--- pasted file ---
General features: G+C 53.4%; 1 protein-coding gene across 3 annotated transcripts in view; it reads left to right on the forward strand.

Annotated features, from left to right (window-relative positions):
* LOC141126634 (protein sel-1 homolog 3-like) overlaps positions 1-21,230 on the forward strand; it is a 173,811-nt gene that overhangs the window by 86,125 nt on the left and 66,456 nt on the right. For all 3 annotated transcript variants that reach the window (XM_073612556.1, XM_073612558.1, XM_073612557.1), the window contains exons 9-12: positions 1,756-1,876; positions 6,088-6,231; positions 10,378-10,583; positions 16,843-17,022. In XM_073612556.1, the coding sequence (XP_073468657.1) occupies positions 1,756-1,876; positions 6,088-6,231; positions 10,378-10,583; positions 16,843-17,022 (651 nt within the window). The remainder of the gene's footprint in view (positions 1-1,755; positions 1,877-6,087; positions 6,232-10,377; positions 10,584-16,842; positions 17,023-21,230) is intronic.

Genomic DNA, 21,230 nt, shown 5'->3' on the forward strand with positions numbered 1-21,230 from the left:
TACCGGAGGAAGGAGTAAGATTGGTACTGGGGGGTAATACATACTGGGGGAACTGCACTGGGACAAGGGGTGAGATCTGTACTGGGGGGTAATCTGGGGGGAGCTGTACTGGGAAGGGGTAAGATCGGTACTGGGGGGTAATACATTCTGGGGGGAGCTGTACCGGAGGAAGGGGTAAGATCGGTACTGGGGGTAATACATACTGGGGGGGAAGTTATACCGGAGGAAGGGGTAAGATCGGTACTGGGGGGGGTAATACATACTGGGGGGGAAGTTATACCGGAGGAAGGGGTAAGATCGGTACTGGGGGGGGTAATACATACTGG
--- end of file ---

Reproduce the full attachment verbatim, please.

General features: G+C 53.4%; 1 protein-coding gene across 3 annotated transcripts in view; it reads left to right on the forward strand.

Annotated features, from left to right (window-relative positions):
* LOC141126634 (protein sel-1 homolog 3-like) overlaps positions 1-21,230 on the forward strand; it is a 173,811-nt gene that overhangs the window by 86,125 nt on the left and 66,456 nt on the right. For all 3 annotated transcript variants that reach the window (XM_073612556.1, XM_073612558.1, XM_073612557.1), the window contains exons 9-12: positions 1,756-1,876; positions 6,088-6,231; positions 10,378-10,583; positions 16,843-17,022. In XM_073612556.1, the coding sequence (XP_073468657.1) occupies positions 1,756-1,876; positions 6,088-6,231; positions 10,378-10,583; positions 16,843-17,022 (651 nt within the window). The remainder of the gene's footprint in view (positions 1-1,755; positions 1,877-6,087; positions 6,232-10,377; positions 10,584-16,842; positions 17,023-21,230) is intronic.

Genomic DNA, 21,230 nt, shown 5'->3' on the forward strand with positions numbered 1-21,230 from the left:
TACCGGAGGAAGGAGTAAGATTGGTACTGGGGGGTAATACATACTGGGGGAACTGCACTGGGACAAGGGGTGAGATCTGTACTGGGGGGTAATCTGGGGGGAGCTGTACTGGGAAGGGGTAAGATCGGTACTGGGGGGTAATACATTCTGGGGGGAGCTGTACCGGAGGAAGGGGTAAGATCGGTACTGGGGGTAATACATACTGGGGGGGAAGTTATACCGGAGGAAGGGGTAAGATCGGTACTGGGGGGGGTAATACATACTGGGGGGGAAGTTATACCGGAGGAAGGGGTAAGATCGGTACTGGGGGGGGTAATACATACTGG